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Slightly OT: best alternative to mod_perl when perl can't be used

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  • snacktime
    I m working on what will for the most part be an open source project, but one layer of the application needs to be closed source (but still free). This layer
    Message 1 of 1 , Jan 21, 2005
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      I'm working on what will for the most part be an open source project,
      but one layer of the application needs to be closed source (but still
      free). This layer implements an api that is covered under a contract
      which limits distribution to object code only.
      The application is an open source payment system. The layer that
      needs to be distributed in object form only are the parts that connect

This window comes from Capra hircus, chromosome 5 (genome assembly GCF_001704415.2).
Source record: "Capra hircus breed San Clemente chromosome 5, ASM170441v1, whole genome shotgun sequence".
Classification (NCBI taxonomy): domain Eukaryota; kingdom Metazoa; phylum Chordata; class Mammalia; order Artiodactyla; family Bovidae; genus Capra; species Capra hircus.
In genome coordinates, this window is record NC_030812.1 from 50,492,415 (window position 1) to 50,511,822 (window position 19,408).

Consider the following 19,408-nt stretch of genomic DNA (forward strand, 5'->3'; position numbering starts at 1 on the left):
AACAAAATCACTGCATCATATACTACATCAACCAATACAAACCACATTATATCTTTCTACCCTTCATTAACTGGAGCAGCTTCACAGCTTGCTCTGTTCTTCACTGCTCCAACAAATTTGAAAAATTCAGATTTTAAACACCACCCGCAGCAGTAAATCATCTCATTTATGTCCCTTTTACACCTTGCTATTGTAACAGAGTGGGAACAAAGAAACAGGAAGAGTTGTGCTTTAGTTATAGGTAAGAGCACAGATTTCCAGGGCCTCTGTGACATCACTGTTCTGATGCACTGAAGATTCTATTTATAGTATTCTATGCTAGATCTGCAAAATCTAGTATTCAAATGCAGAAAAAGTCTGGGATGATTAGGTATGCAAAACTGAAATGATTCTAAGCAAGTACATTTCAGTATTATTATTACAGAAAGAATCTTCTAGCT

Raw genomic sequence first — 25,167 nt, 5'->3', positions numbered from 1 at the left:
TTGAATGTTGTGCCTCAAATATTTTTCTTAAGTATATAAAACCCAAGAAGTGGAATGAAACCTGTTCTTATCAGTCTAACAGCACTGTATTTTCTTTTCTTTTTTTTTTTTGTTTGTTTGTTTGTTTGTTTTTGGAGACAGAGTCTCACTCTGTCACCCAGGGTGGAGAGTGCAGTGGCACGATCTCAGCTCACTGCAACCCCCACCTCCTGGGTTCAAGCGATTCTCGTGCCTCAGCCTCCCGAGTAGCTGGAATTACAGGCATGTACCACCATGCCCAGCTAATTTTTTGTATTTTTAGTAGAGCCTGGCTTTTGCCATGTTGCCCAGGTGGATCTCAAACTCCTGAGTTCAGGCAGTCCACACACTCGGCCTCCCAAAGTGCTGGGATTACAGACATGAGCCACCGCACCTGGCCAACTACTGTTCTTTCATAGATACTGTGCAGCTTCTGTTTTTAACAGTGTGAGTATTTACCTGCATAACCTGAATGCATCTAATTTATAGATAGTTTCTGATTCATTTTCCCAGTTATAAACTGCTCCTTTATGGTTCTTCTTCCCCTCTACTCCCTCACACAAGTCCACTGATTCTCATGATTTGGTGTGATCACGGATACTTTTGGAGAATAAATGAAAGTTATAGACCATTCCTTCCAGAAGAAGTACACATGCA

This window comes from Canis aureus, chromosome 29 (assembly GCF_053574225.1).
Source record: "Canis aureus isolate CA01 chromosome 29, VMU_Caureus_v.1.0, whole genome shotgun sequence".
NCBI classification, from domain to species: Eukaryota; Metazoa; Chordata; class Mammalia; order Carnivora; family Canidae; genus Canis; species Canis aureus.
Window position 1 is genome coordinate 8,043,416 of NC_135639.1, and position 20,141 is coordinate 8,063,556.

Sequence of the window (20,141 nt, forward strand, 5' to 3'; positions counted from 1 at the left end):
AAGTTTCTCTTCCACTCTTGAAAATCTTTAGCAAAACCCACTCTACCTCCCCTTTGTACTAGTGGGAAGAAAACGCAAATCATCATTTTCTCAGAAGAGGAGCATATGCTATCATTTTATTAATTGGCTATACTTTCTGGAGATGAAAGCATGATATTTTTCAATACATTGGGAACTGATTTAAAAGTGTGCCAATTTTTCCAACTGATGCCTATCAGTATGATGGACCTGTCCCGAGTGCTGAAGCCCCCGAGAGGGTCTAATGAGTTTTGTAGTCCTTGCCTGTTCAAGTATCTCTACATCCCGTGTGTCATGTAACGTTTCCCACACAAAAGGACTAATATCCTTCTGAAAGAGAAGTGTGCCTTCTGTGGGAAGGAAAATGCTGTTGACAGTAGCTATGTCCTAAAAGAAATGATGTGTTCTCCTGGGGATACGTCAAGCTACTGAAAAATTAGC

to the bank networks themselves. One or two of the bank networks
      might let me release the source, but not likely at this point. And in
      any case, the source for this layer of the application is not
      something you want people messing with, and there very few reasons why
      someone would ever need to modify it.

      There are basically 3 layers to the application. One is the outward
      facing gateway that transactions get submitted to. This runs under
      mod_perl. The second layer contains the processing modules for each
      bank network. Layer one communicates with layer two via the standard
      CGI interface, although this could be changed rather easily. Layer
      three is the administrative/reporting interface.
      All three layers can run on the same or separate servers, usually the
      later for security/reliability/legal reasons.

      After evaluating several options, my first choice at this point is to
      go with python using mod_python for layer two. It fits in nicely
      with the apache/cgi framework, and should be fast enough. I also
      considered Java and Ruby. My gut feeling is that Java would end up
      adding more complexity than is desired. As for Ruby, it might work
      just great but I'm not sure what advantages it would have over Python,
      and I'm not familiar with it so that entails another learning curve I
      don't really want to go through.

      Anyone have any other suggestions?
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